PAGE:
“I was just hoping [to play college basketball] since I was small watching the Final Four with my family,” Damian Johnson said. “I had fun on the visit, and I enjoyed the environment, enjoyed campus. I thought it was a good fit for me [in Minnesota].”

He struggled in his first year on campus, averaging just 1.6 points and 9.9 minutes.

But he showed steady improvement on offense in his last three years, averaging 7.1, 9.8 and 9.9 points, while remaining a force on defense.

“He’s a guy that could guard just about anyone on the court from the [point guard] to [center],” Smith said. “You don’t find people willing to do that, much less capable of doing it.”

Johnson averaged more than a block and a steal per game every year after his freshman season. He was named to the Big Ten’s All-Defensive Team in 2009 and became the second player in program history to officially earn that honor. During his senior season, he led the conference with 1.8 steals per game and ranked third in the Big Ten with 1.9 blocks per game.

Despite his stellar defense, Johnson didn’t show enough flash or offensive skills to appeal to any NBA teams and was undrafted coming out of Minnesota.

He managed to find his way onto the Summer League rosters for the Miami Heat and Minnesota Timberwolves in 2010 but was cut before the 2010-11 NBA season began.

Without a spot on an NBA roster or practice squad, Johnson took his talents to Japan and joined the Oita Heat Devils.

“It was real fun — something different,” Johnson said of playing in Japan. “It was a different type of environment so I enjoyed it.

“I got to learn a little bit of Japanese, and I loved the food there,” he said. “They have a great culture, and I really enjoyed experiencing it.”

Johnson might have stood out as a 6-foot-7 black man in the streets of Japan, but he also stood out on the court.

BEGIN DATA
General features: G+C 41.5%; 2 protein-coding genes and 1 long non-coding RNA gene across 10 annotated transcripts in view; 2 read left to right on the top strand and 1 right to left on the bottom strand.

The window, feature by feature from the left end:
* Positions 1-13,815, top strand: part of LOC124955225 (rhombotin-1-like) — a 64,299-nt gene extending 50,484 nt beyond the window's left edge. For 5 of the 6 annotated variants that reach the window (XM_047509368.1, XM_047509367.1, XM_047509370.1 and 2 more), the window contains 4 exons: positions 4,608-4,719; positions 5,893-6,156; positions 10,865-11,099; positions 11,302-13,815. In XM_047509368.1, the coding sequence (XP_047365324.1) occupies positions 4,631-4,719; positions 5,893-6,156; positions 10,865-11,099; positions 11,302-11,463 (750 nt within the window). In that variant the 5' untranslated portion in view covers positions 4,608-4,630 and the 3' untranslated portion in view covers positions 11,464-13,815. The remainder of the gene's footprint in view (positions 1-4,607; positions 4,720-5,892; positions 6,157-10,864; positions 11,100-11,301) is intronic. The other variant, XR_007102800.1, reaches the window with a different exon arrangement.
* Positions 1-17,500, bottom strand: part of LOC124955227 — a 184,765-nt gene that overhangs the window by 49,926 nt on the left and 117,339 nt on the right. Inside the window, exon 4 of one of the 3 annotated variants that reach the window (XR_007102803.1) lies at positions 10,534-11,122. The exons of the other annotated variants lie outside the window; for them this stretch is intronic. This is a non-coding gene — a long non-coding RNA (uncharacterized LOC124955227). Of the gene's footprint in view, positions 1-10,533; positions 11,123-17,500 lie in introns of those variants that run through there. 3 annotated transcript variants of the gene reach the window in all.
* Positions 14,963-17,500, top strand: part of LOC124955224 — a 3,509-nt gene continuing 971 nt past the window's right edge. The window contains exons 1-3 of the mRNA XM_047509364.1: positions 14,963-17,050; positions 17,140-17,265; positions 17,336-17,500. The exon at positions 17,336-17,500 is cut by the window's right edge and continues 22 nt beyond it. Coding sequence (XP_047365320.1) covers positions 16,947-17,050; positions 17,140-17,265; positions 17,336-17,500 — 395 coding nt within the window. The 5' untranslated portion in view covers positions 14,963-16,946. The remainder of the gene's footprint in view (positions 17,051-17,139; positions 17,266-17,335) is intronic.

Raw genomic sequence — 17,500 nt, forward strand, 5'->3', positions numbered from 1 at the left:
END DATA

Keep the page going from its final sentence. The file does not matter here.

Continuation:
He played in 47 games with Oita and averaged 15.9 points and 8.7 rebounds. But even 9,000 miles from Minneapolis, his game did not change.

He averaged 1.8 steals per game and 1.5 blocks per game and was named to the Basketball Japan League’s All-Defensive Team in 2011.

“He was extremely happy in Japan,” Dwight Johnson said of his brother’s experience. “I think being across the ocean away from family allowed him to grow a little bit more and mature some more.”

Following his year in Oita, Johnson saw he had a chance to play back in the United States with the D-League and seized it.

“I just saw the opportunity and wanted to try it out, test it out at least for a year while I’m still young,” Johnson said. “I ended up starting off in Bakersfield, and now I’m here with the Armor. It’s been a great opportunity. It’s been a real blessing.”

Johnson played 11 games with Bakersfield before the Armor picked up his rights in January 2012.

In Springfield, he has brought the same defensive tenacity he has competed with throughout his career, already making an impact.

“He’s like a one-man press sometimes,” MacKinnon said. He’s a terrific defender … and he’s a better offensive player than people give him credit for.”

Johnson has played in nine games with the Armor, averaging 8.0 points, 1.3 steals and 1.6 blocks.

“He’s got to improve his perimeter skills,” MacKinnon said, “and he’s in the gym working at that.”

Johnson said he has goals of making the NBA one day but added that he is happy in the D-League for now.

“I’m just going to keep playing basketball until I can’t no more,” Johnson said. “I mean, you only get one opportunity to do this, and I’m going to keep riding this until the wheels fall off.”